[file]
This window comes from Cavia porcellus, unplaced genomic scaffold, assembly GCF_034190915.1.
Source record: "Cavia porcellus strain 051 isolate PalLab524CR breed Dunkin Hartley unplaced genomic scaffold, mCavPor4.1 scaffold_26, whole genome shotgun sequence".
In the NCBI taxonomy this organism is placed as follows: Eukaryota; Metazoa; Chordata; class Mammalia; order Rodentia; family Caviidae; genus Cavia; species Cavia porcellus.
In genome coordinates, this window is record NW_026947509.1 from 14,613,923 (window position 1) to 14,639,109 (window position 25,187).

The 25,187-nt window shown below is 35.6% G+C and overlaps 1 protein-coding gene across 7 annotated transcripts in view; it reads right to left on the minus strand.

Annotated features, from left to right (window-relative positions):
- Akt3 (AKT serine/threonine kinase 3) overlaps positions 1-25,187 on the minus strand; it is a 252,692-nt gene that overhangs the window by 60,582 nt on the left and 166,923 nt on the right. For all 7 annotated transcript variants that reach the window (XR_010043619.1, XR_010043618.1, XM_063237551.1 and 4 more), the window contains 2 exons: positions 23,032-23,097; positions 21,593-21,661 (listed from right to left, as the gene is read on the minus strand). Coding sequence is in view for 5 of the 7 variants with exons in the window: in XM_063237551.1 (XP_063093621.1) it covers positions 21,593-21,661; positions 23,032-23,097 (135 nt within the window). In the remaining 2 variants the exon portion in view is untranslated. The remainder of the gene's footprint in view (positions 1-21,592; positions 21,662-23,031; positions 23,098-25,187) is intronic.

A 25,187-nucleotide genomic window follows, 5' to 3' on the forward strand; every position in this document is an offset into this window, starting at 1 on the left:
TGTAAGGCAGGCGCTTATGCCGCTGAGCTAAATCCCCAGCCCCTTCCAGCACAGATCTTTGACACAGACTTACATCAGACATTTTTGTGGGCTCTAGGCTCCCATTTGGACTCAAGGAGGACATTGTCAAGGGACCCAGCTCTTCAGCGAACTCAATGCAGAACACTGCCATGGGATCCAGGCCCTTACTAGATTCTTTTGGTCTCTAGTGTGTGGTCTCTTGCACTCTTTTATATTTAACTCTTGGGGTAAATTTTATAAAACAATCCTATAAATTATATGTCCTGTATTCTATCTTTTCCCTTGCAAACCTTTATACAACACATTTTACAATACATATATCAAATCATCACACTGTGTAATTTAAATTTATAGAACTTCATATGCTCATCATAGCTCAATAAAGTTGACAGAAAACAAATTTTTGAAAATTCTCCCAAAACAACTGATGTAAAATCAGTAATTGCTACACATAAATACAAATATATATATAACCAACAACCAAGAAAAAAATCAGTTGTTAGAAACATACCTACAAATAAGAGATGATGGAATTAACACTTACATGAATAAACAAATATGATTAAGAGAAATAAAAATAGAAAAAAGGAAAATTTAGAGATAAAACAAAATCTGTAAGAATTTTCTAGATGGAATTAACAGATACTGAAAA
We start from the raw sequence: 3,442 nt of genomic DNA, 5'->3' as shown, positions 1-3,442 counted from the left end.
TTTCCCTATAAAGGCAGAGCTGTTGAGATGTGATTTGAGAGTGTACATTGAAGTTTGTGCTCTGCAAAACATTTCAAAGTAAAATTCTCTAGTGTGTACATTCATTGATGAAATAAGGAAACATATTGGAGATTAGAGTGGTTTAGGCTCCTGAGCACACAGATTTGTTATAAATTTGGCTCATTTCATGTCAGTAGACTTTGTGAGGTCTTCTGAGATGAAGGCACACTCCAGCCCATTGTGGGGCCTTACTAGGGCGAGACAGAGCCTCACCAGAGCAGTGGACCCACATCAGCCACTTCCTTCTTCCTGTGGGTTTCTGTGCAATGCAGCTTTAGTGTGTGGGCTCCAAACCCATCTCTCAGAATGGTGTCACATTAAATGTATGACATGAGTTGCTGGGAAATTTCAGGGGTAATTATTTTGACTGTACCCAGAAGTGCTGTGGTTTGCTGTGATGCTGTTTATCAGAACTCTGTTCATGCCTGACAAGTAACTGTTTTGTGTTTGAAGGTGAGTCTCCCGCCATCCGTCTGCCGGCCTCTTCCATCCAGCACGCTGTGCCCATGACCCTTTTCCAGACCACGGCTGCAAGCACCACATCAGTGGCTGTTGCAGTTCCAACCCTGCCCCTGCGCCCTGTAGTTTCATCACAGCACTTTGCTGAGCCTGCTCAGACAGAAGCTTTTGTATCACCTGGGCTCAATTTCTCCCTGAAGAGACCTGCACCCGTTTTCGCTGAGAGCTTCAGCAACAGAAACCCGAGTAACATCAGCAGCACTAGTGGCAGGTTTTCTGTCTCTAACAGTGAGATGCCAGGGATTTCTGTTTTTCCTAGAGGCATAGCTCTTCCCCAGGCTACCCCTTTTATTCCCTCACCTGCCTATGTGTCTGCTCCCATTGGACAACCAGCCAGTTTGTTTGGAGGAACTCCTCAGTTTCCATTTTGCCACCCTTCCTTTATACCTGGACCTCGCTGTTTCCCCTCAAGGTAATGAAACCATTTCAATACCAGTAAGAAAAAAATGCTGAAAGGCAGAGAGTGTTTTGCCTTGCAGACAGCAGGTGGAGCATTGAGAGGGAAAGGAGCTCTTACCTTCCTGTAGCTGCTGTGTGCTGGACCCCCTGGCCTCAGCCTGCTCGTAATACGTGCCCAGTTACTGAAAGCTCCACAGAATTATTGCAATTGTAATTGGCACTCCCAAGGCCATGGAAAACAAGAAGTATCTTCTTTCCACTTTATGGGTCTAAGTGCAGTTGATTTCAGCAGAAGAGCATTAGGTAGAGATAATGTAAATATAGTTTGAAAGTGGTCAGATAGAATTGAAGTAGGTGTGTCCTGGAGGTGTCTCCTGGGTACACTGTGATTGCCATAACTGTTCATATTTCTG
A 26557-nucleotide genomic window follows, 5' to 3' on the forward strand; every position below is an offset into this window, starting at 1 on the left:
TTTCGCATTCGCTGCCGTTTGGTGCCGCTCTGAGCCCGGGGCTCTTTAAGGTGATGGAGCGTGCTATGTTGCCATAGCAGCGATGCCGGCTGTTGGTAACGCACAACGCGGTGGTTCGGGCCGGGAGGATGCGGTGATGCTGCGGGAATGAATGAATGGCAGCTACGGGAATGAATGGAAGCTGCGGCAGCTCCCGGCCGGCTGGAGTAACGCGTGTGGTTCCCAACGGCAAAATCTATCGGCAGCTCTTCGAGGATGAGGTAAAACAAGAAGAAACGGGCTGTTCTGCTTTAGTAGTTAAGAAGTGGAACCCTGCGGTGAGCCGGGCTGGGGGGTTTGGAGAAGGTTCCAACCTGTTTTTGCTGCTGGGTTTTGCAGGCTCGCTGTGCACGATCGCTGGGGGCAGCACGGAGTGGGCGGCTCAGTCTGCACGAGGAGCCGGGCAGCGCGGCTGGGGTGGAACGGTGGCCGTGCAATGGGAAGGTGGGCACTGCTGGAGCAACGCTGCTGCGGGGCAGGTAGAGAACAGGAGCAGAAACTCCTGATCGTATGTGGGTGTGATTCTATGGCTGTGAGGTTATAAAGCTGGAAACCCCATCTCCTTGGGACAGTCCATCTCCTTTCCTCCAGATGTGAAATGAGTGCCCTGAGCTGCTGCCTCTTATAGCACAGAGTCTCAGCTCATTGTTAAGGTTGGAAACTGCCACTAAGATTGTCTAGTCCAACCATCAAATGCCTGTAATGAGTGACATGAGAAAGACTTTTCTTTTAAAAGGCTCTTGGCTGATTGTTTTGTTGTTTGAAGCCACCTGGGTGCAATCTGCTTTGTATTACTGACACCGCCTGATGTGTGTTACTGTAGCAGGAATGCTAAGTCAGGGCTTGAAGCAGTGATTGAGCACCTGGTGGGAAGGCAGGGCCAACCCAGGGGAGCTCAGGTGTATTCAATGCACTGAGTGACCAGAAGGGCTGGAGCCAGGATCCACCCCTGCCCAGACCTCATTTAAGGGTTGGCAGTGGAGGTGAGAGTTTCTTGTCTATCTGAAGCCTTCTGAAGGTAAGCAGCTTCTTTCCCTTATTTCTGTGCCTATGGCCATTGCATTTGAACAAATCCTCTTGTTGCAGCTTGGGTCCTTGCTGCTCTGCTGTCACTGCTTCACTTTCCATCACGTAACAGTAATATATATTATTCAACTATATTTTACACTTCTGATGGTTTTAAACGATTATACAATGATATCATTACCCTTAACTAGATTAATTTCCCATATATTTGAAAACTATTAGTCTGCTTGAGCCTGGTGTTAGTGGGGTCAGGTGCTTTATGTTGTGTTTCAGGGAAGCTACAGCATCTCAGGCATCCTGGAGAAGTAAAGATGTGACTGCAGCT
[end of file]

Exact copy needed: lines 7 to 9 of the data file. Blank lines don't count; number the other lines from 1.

- Akt3 (AKT serine/threonine kinase 3) overlaps positions 1-25,187 on the minus strand; it is a 252,692-nt gene that overhangs the window by 60,582 nt on the left and 166,923 nt on the right. For all 7 annotated transcript variants that reach the window (XR_010043619.1, XR_010043618.1, XM_063237551.1 and 4 more), the window contains 2 exons: positions 23,032-23,097; positions 21,593-21,661 (listed from right to left, as the gene is read on the minus strand). Coding sequence is in view for 5 of the 7 variants with exons in the window: in XM_063237551.1 (XP_063093621.1) it covers positions 21,593-21,661; positions 23,032-23,097 (135 nt within the window). In the remaining 2 variants the exon portion in view is untranslated. The remainder of the gene's footprint in view (positions 1-21,592; positions 21,662-23,031; positions 23,098-25,187) is intronic.

A 25,187-nucleotide genomic window follows, 5' to 3' on the forward strand; every position in this document is an offset into this window, starting at 1 on the left:
TGTAAGGCAGGCGCTTATGCCGCTGAGCTAAATCCCCAGCCCCTTCCAGCACAGATCTTTGACACAGACTTACATCAGACATTTTTGTGGGCTCTAGGCTCCCATTTGGACTCAAGGAGGACATTGTCAAGGGACCCAGCTCTTCAGCGAACTCAATGCAGAACACTGCCATGGGATCCAGGCCCTTACTAGATTCTTTTGGTCTCTAGTGTGTGGTCTCTTGCACTCTTTTATATTTAACTCTTGGGGTAAATTTTATAAAACAATCCTATAAATTATATGTCCTGTATTCTATCTTTTCCCTTGCAAACCTTTATACAACACATTTTACAATACATATATCAAATCATCACACTGTGTAATTTAAATTTATAGAACTTCATATGCTCATCATAGCTCAATAAAGTTGACAGAAAACAAATTTTTGAAAATTCTCCCAAAACAACTGATGTAAAATCAGTAATTGCTACACATAAATACAAATATATATATAACCAACAACCAAGAAAAAAATCAGTTGTTAGAAACATACCTACAAATAAGAGATGATGGAATTAACACTTACATGAATAAACAAATATGATTAAGAGAAATAAAAATAGAAAAAAGGAAAATTTAGAGATAAAACAAAATCTGTAAGAATTTTCTAGATGGAATTAACAGATACTGAAAA